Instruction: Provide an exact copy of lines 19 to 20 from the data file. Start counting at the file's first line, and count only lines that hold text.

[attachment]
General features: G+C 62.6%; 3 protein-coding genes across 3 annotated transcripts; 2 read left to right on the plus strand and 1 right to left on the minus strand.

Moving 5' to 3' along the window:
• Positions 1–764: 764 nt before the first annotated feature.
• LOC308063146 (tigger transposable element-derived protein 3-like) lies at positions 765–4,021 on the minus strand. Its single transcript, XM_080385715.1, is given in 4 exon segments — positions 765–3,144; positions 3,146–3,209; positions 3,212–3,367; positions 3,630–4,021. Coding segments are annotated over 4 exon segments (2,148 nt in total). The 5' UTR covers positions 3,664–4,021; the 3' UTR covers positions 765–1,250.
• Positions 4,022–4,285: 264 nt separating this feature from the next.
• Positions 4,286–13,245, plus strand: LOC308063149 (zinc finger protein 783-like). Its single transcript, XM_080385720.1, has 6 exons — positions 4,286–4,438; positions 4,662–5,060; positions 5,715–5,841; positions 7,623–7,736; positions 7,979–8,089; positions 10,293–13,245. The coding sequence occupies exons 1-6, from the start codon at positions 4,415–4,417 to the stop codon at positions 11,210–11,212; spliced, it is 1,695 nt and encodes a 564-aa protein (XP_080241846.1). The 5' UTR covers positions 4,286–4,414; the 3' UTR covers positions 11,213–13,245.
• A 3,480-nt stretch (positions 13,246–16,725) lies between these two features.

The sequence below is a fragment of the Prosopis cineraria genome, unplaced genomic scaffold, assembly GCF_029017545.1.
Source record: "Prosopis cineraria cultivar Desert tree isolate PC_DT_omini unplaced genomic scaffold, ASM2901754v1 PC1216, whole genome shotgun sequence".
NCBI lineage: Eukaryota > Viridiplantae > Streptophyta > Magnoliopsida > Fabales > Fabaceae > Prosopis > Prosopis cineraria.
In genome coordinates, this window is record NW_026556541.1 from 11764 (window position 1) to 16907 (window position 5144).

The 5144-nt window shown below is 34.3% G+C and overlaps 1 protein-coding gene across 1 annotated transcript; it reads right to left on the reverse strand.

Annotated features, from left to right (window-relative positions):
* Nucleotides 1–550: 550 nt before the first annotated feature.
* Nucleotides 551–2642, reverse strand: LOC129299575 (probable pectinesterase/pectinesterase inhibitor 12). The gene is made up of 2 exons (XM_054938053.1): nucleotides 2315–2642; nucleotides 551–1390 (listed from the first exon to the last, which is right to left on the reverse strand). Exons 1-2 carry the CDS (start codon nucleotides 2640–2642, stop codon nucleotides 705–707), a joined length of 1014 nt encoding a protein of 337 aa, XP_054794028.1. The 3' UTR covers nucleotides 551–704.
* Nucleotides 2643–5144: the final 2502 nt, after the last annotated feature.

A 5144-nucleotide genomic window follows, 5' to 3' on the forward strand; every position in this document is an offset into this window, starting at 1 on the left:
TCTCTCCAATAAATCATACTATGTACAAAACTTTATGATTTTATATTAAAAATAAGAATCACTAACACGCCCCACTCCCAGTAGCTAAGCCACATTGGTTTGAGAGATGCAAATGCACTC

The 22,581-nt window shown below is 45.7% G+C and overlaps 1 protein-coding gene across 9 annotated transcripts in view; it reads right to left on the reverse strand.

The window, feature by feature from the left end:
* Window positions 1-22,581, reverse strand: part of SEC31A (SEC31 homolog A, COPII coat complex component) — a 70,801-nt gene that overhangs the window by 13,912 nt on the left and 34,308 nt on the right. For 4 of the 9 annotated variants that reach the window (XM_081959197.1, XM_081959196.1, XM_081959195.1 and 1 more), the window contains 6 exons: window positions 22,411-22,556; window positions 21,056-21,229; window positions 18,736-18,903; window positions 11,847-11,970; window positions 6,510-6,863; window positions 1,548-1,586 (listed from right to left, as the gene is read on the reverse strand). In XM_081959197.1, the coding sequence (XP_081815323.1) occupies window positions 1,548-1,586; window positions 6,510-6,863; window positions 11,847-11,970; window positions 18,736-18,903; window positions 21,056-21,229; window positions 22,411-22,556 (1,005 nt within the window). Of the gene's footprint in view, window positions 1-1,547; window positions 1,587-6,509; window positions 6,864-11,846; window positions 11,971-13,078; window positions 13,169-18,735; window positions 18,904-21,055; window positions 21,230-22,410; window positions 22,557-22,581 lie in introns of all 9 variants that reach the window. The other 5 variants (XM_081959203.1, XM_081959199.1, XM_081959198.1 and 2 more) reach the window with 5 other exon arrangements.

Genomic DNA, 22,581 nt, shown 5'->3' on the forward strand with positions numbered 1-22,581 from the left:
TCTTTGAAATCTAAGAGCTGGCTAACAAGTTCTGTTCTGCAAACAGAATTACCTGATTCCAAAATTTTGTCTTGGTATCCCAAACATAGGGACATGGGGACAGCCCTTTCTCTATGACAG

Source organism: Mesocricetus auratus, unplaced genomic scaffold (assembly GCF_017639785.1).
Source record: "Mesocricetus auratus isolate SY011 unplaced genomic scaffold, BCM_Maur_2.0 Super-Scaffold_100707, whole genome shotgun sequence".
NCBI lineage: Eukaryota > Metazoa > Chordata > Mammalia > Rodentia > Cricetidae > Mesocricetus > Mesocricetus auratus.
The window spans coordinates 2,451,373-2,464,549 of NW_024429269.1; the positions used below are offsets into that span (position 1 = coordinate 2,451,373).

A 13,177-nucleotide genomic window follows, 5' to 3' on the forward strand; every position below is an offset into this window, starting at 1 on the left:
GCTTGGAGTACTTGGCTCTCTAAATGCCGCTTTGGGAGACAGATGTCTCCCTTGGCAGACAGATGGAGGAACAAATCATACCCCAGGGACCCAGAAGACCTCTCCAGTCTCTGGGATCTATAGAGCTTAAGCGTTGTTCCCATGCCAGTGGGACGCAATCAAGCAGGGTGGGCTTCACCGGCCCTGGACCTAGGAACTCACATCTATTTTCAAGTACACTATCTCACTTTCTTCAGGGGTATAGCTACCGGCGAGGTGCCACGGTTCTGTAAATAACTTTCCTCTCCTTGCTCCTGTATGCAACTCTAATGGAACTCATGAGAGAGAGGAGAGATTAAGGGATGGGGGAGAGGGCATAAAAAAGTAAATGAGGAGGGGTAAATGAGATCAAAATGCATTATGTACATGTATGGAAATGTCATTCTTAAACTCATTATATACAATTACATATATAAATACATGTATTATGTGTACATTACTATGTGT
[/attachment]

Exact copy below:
The 22,581-nt window shown below is 45.7% G+C and overlaps 1 protein-coding gene across 9 annotated transcripts in view; it reads right to left on the reverse strand.

The window, feature by feature from the left end: